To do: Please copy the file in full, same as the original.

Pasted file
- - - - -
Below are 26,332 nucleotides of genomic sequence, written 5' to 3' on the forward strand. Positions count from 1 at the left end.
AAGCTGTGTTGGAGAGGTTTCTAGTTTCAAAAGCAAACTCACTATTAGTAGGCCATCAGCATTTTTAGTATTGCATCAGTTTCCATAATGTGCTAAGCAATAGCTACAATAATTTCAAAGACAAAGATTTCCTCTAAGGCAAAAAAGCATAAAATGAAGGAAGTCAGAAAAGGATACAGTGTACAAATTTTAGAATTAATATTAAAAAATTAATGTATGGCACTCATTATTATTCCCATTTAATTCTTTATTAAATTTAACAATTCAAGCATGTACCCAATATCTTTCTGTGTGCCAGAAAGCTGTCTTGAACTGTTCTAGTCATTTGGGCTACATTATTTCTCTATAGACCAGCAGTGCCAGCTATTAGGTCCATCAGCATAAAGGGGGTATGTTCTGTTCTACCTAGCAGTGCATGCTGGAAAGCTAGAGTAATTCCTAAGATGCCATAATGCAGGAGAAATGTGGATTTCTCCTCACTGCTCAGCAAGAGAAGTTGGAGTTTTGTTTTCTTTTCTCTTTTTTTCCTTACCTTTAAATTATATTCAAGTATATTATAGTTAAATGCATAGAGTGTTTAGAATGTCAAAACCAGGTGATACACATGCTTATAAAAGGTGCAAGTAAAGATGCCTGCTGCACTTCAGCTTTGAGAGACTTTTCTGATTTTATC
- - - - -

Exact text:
Below are 26,332 nucleotides of genomic sequence, written 5' to 3' on the forward strand. Positions count from 1 at the left end.
AAGCTGTGTTGGAGAGGTTTCTAGTTTCAAAAGCAAACTCACTATTAGTAGGCCATCAGCATTTTTAGTATTGCATCAGTTTCCATAATGTGCTAAGCAATAGCTACAATAATTTCAAAGACAAAGATTTCCTCTAAGGCAAAAAAGCATAAAATGAAGGAAGTCAGAAAAGGATACAGTGTACAAATTTTAGAATTAATATTAAAAAATTAATGTATGGCACTCATTATTATTCCCATTTAATTCTTTATTAAATTTAACAATTCAAGCATGTACCCAATATCTTTCTGTGTGCCAGAAAGCTGTCTTGAACTGTTCTAGTCATTTGGGCTACATTATTTCTCTATAGACCAGCAGTGCCAGCTATTAGGTCCATCAGCATAAAGGGGGTATGTTCTGTTCTACCTAGCAGTGCATGCTGGAAAGCTAGAGTAATTCCTAAGATGCCATAATGCAGGAGAAATGTGGATTTCTCCTCACTGCTCAGCAAGAGAAGTTGGAGTTTTGTTTTCTTTTCTCTTTTTTTCCTTACCTTTAAATTATATTCAAGTATATTATAGTTAAATGCATAGAGTGTTTAGAATGTCAAAACCAGGTGATACACATGCTTATAAAAGGTGCAAGTAAAGATGCCTGCTGCACTTCAGCTTTGAGAGACTTTTCTGATTTTATC